Proportions of white blood cells and nucleated red blood cells were estimated from genome-wide DNAm patterns using the method proposed by Houseman et al. [62], with reference samples from homogenous cell populations for white blood cells (CD4+ T cells, CD8+ T cells, natural killer cells, B cells, monocytes, and granulocytes), nucleated red blood cells [63, 64], and whole blood (GSE80310).

Epigenome-wide association study

The R package CpGassoc [59] was used to perform epigenome-wide association studies (EWAS) to assess associations between GA and DNAm. Two separate EWAS were performed, with and without the inclusion of cellular composition covariates. Each EWAS was performed as a meta-analysis across all cohorts by including indicators for each study as covariates. Test statistics from the two EWAS were plotted to assess the robustness of results to potential cell type heterogeneity.

Elastic net regression and age prediction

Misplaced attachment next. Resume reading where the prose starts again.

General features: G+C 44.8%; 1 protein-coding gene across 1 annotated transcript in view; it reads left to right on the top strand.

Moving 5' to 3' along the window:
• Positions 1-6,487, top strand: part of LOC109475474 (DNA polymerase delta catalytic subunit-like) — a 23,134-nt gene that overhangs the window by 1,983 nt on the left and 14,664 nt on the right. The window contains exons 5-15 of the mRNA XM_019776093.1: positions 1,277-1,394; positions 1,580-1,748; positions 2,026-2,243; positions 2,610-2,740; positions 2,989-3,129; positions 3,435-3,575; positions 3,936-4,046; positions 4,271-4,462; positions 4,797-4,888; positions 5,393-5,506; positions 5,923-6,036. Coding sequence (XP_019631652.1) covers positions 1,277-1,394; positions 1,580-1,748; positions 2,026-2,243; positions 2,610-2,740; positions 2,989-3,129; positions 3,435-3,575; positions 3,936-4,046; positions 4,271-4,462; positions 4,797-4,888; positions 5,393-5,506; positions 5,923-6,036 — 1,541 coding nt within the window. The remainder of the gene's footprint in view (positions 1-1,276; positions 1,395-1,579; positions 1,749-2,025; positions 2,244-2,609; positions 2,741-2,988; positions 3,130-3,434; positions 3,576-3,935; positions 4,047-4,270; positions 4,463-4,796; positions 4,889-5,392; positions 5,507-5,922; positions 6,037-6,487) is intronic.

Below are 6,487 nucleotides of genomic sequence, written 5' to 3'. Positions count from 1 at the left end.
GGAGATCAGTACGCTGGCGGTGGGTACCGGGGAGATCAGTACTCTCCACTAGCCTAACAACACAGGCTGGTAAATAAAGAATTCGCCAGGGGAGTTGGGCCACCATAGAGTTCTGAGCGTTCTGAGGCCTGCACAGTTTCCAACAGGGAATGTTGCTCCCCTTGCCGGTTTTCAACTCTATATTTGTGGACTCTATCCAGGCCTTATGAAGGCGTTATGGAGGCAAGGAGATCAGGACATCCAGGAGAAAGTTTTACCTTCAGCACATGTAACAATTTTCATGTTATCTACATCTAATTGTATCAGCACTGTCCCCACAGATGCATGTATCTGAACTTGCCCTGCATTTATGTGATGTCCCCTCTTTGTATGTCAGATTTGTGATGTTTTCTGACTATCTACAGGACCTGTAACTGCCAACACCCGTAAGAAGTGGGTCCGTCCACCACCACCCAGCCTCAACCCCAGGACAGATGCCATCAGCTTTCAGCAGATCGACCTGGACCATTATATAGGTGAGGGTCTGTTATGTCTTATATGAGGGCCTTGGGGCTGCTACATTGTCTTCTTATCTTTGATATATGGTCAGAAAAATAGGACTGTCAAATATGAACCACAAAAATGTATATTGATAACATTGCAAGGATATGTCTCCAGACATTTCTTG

The six training datasets (GSE36642, WMHP1, GSE62924, NBC, GSE51180, and GSE30870) were combined to perform an elastic net regression of GA on the 16,838 CpG probes remaining after quality control and filtering. The regression was performed using the R package glmnet to select a parsimonious set of CpG sites predictive of GA. Following Horvath [13], the elastic net mixing parameter, alpha, was set to 0.5 allowing for equal contribution of the ridge and lasso methods [65]. The lambda parameter was chosen through a tenfold cross validation, which involves randomly partitioning the training dataset into ten equally sized subsamples. The cross-validation procedure is then performed ten times, retaining a different subsample as a validation dataset each time. In the procedure, data from the other nine subsamples are used to build a predictor based on a particular value of lambda, and the fit of the predictor is then tested in the omitted validation set. The mean squared error is calculated for the validation set in each iteration and then averaged over the ten subsamples. This procedure is performed for a sequence of lambda values to determine the lambda that yields the minimum mean squared error. No additional covariates were included in the analysis, consistent with the development of the DNAm age predictor by Horvath [13]. The training coefficient values and CpG probes selected from this regression were used to fit a linear model to generate predicted values of GA, based on a modified version of the R code in the DNAm age tutorial published by Horvath [13]. The accuracy of predicted values of GA was determined from correlation coefficients obtained through linear regression of DNAm GA and clinical GA.